Slowing: An Antidote to Consumerism

Adapted from photo by Lawrence Kayku on Unsplash.

In each and every moment, love is available to us in such quantities that, even if spread across the span of a natural human life, we could not fully enjoy or appreciate it. Every moment is bursting with life – life abundant, the kind of life that both awakens and nearly (but not quite) satisfies our deep longing for love and joy and peace.

A Sickness, a Religion

Most of us, most days, most moments, completely miss this. Our minds and our bodies are infected with a disease that prevents us from seeing or even imagining that this is possible. I am going to call this disease consumerism – ferociously contagious, debilitating to the human soul, and yet nearly invisible in our culture. We can’t see what is everywhere. We can’t see what is hiding behind our eyes. Consumerism is a restlessness, the twitching of your foot while waiting for a friend to show up for coffee, the compulsive scroll-tap-scroll-tap on your phone. Consumerism says, “I am not happy where I am. Maybe I will be happy in a different place, or a different time. Maybe I will be happy when I have a different job, or when I know more things, or when I meet someone special, or when I free myself from a tiresome relationship, or when I get a new car (house, pair of shoes, dog, phone). Maybe that will be enough.”

The symptoms of this ubiquitous disease are not hard to see in our society. I am talking about things like anxiety, depression, busyness, loneliness, boredom, irritability. If we don’t see these as symptoms of a larger problem, it’s only because they have become so commonplace that they no longer stand out. Who do you know who isn’t busy? How often, in a world of nearly infinite entertainment options, do we complain of being bored? What’s the longest stretch of time (in days, or hours, or perhaps minutes) that you can go without worrying about something? How many people do you know who struggle with depression? How many of us are with people all the time, and yet feel disconnected and emotionally isolated? If you fit any of these descriptions, you are not the exception, you are the norm.

I have called consumerism a disease, but it is also a religion, because it is fueled by a strong underlying belief. Here’s how I would articulate this belief: Contentment is not possible in the present moment. Satisfaction exists in some future moment, perhaps, but not in this one. Never in this one.

Consumerism is fueled by the belief that contentment is not possible in the present moment.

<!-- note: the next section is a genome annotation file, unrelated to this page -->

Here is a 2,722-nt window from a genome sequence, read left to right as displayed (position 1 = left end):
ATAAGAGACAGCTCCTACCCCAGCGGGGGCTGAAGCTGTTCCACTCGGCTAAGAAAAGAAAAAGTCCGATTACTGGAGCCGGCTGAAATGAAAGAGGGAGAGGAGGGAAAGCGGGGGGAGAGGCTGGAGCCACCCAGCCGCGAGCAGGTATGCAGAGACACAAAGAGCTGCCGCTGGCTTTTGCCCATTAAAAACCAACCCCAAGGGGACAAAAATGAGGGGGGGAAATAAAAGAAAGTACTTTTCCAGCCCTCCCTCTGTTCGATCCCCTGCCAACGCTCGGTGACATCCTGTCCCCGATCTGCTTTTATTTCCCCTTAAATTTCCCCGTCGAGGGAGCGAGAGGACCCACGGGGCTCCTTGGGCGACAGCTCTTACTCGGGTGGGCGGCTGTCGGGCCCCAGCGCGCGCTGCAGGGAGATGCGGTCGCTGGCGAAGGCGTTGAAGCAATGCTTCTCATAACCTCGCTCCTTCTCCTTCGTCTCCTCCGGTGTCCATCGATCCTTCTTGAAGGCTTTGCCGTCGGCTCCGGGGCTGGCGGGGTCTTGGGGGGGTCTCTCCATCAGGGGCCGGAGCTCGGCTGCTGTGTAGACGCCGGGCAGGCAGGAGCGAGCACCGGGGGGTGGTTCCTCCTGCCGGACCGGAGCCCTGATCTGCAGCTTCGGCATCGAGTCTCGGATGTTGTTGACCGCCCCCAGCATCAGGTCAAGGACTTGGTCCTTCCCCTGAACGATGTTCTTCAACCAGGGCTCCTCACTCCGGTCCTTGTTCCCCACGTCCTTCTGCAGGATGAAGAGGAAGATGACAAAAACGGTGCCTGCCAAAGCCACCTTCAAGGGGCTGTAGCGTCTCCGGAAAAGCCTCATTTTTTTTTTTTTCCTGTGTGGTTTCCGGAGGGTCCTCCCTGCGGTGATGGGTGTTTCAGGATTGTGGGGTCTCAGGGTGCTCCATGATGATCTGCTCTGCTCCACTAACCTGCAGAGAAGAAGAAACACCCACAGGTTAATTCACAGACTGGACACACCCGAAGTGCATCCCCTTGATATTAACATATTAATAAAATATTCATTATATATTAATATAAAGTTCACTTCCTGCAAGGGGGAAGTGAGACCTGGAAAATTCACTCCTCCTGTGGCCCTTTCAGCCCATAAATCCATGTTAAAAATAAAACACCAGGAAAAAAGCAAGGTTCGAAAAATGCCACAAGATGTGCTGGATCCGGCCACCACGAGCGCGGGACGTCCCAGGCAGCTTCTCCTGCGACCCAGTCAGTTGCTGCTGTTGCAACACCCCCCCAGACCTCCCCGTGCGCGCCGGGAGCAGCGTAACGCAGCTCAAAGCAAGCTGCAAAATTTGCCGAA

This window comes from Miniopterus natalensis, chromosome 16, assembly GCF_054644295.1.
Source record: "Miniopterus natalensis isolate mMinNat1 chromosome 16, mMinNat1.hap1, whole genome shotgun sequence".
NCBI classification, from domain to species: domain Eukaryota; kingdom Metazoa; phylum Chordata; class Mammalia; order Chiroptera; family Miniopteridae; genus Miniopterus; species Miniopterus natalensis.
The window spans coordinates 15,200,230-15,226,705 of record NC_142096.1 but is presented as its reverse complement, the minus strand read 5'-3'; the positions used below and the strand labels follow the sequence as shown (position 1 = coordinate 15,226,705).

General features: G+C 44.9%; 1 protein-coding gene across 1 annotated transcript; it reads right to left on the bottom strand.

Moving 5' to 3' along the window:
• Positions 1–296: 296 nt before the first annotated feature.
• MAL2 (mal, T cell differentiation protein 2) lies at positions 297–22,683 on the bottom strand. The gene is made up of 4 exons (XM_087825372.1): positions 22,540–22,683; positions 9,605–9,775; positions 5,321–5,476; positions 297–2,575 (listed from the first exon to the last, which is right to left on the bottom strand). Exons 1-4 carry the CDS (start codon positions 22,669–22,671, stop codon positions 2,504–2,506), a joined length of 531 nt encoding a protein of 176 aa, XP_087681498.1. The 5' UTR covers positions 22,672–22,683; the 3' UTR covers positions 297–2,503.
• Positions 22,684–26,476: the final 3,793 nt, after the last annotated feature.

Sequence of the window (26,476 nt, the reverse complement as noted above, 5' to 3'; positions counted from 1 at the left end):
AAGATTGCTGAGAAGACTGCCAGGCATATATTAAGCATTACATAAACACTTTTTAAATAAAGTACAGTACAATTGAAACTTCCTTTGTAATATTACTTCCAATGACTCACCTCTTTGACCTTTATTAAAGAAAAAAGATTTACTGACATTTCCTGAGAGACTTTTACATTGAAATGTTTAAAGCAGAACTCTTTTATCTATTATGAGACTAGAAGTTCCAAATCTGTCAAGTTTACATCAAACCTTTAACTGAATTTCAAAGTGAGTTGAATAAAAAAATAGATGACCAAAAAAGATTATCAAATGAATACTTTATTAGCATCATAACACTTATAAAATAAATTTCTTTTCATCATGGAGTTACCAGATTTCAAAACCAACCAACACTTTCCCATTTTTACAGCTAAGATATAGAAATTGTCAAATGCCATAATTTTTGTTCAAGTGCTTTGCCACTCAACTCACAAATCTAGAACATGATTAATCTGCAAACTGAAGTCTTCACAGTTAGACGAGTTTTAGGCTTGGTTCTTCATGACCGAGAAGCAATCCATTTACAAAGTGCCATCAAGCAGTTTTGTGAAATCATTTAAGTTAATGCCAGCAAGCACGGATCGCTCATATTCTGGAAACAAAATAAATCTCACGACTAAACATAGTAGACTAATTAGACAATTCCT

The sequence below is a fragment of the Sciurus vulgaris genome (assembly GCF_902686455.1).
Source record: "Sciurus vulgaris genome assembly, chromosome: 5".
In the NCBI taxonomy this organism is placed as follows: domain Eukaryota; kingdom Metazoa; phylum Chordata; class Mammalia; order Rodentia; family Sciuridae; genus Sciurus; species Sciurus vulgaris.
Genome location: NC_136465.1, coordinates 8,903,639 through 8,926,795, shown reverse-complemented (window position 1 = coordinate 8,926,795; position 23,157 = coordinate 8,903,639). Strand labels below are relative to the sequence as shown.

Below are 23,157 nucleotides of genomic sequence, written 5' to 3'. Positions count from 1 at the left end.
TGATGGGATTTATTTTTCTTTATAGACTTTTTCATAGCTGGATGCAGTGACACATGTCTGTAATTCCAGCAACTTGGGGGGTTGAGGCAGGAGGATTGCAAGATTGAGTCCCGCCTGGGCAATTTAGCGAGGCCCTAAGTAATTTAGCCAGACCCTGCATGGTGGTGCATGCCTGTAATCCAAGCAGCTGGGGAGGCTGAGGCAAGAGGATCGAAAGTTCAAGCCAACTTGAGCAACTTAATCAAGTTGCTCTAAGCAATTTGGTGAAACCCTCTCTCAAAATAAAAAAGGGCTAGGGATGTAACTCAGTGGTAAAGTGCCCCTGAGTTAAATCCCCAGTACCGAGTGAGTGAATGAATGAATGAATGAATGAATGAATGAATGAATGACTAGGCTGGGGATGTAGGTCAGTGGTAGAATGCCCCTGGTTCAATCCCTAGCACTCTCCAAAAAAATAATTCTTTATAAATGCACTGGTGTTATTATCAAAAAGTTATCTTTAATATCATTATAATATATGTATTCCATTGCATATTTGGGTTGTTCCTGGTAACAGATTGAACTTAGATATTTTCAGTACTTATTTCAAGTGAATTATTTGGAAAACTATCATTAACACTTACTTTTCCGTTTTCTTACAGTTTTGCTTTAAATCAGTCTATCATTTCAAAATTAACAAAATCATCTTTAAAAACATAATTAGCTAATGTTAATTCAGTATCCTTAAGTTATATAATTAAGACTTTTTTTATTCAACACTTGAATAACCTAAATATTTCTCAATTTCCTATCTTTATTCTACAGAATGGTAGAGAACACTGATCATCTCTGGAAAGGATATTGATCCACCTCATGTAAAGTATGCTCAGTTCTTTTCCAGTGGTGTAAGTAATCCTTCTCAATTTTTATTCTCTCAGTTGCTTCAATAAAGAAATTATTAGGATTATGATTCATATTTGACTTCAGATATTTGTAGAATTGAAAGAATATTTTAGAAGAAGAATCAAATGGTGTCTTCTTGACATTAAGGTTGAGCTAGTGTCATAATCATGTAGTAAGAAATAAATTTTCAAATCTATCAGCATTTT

There are two primary manifestations of this belief, both of which can occur simultaneously. The first manifestation is our attempt to change our reality. If my present circumstances cannot bring me contentment, then perhaps I need new circumstances. Let me change my job, or my spouse, or my wardrobe. Let me remodel my kitchen, or buy a new car, or upgrade my phone. Maybe then I’ll be happy. This is the more stereotypical manifestation of consumerism, in which consumption consists of buying new things.

The second way this belief shows up is when we attempt to avoid our reality. If the present moment can only bring discontentment, and I can’t escape it by changing my reality, the next best thing is to be as absent as possible. There are several options available when it comes to avoiding our reality: addiction to substances, addiction to activity/achievement, and addiction to media consumption. All three strategies are characterized by compulsive behavior, some kind of “buzz” or “high,” and withdrawal symptoms when we are cut off from our “drug” of choice.

  • Addiction to substances: This is not limited to drugs and alcohol, but includes the compulsive consumption of things like caffeine, sugar, and foods that harm our bodies (or in quantities that harm our bodies). In each case, we are physically consuming something that we hope will make us feel better, or at least numb the pain. There are many causes of addiction, so I’m not going to make the blanket statement that they are all the result of adhering to the religion of consumerism. But if this is a struggle for you, it’s worth considering if the belief that contentment isn’t possible in the present moment is part of the problem.
  • Addiction to activity/achievement: This could look like being a workaholic, being obsessed with physical fitness, or keeping your schedule impossibly busy, among other things. This is a tricky one to identify, because it’s accepted and even praised in our culture. We view drug addicts with a suspicious eye; we celebrate successful athletes and business(wo)men. It’s a conversational badge of honor to complain about how busy we are; it’s kind of awkward to say that you have plenty of free time to rest and pursue creative projects. What’s wrong with you? Why aren’t you trying to make more money? Why aren’t you trying to prove your worth? But this addiction doesn’t merely secure our status in society, it also provides a very convenient escape from our inner life. If we don’t have time to process our feelings and we’re too exhausted to wrestle with difficult questions, then we’re off the hook, right?